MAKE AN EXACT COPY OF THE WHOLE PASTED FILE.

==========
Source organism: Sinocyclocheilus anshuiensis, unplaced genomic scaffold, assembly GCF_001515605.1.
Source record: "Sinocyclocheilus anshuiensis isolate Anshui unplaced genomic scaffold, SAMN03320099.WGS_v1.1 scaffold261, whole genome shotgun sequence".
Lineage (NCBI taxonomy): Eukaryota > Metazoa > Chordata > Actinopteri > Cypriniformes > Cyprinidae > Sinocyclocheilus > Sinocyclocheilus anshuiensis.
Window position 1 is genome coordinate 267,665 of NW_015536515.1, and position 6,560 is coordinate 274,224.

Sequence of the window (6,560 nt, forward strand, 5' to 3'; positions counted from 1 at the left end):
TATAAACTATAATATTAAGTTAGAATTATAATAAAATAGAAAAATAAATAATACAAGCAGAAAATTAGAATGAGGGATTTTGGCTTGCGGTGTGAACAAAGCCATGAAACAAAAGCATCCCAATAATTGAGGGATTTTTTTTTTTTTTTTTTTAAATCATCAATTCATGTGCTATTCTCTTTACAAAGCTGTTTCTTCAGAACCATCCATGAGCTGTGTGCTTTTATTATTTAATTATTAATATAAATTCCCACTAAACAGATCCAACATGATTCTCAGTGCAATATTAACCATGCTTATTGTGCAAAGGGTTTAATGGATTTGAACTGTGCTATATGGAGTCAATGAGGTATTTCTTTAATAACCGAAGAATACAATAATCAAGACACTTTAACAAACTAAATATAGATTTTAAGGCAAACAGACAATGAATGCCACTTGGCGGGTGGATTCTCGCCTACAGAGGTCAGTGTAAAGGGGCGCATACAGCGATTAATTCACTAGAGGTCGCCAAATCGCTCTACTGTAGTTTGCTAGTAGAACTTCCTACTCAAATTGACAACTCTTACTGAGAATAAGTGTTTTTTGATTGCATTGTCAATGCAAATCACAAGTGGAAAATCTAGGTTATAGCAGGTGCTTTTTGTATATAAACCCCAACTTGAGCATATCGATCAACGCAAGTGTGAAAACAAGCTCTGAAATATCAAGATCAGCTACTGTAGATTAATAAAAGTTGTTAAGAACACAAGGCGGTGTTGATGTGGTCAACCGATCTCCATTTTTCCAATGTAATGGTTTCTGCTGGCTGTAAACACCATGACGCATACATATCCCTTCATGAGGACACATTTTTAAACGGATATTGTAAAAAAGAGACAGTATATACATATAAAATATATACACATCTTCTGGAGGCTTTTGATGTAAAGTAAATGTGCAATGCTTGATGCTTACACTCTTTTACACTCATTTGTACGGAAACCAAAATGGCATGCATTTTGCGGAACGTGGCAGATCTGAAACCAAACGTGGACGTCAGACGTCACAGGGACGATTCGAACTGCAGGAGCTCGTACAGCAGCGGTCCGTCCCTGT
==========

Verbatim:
Source organism: Sinocyclocheilus anshuiensis, unplaced genomic scaffold, assembly GCF_001515605.1.
Source record: "Sinocyclocheilus anshuiensis isolate Anshui unplaced genomic scaffold, SAMN03320099.WGS_v1.1 scaffold261, whole genome shotgun sequence".
Lineage (NCBI taxonomy): Eukaryota > Metazoa > Chordata > Actinopteri > Cypriniformes > Cyprinidae > Sinocyclocheilus > Sinocyclocheilus anshuiensis.
Window position 1 is genome coordinate 267,665 of NW_015536515.1, and position 6,560 is coordinate 274,224.

Sequence of the window (6,560 nt, forward strand, 5' to 3'; positions counted from 1 at the left end):
TATAAACTATAATATTAAGTTAGAATTATAATAAAATAGAAAAATAAATAATACAAGCAGAAAATTAGAATGAGGGATTTTGGCTTGCGGTGTGAACAAAGCCATGAAACAAAAGCATCCCAATAATTGAGGGATTTTTTTTTTTTTTTTTTTAAATCATCAATTCATGTGCTATTCTCTTTACAAAGCTGTTTCTTCAGAACCATCCATGAGCTGTGTGCTTTTATTATTTAATTATTAATATAAATTCCCACTAAACAGATCCAACATGATTCTCAGTGCAATATTAACCATGCTTATTGTGCAAAGGGTTTAATGGATTTGAACTGTGCTATATGGAGTCAATGAGGTATTTCTTTAATAACCGAAGAATACAATAATCAAGACACTTTAACAAACTAAATATAGATTTTAAGGCAAACAGACAATGAATGCCACTTGGCGGGTGGATTCTCGCCTACAGAGGTCAGTGTAAAGGGGCGCATACAGCGATTAATTCACTAGAGGTCGCCAAATCGCTCTACTGTAGTTTGCTAGTAGAACTTCCTACTCAAATTGACAACTCTTACTGAGAATAAGTGTTTTTTGATTGCATTGTCAATGCAAATCACAAGTGGAAAATCTAGGTTATAGCAGGTGCTTTTTGTATATAAACCCCAACTTGAGCATATCGATCAACGCAAGTGTGAAAACAAGCTCTGAAATATCAAGATCAGCTACTGTAGATTAATAAAAGTTGTTAAGAACACAAGGCGGTGTTGATGTGGTCAACCGATCTCCATTTTTCCAATGTAATGGTTTCTGCTGGCTGTAAACACCATGACGCATACATATCCCTTCATGAGGACACATTTTTAAACGGATATTGTAAAAAAGAGACAGTATATACATATAAAATATATACACATCTTCTGGAGGCTTTTGATGTAAAGTAAATGTGCAATGCTTGATGCTTACACTCTTTTACACTCATTTGTACGGAAACCAAAATGGCATGCATTTTGCGGAACGTGGCAGATCTGAAACCAAACGTGGACGTCAGACGTCACAGGGACGATTCGAACTGCAGGAGCTCGTACAGCAGCGGTCCGTCCCTGT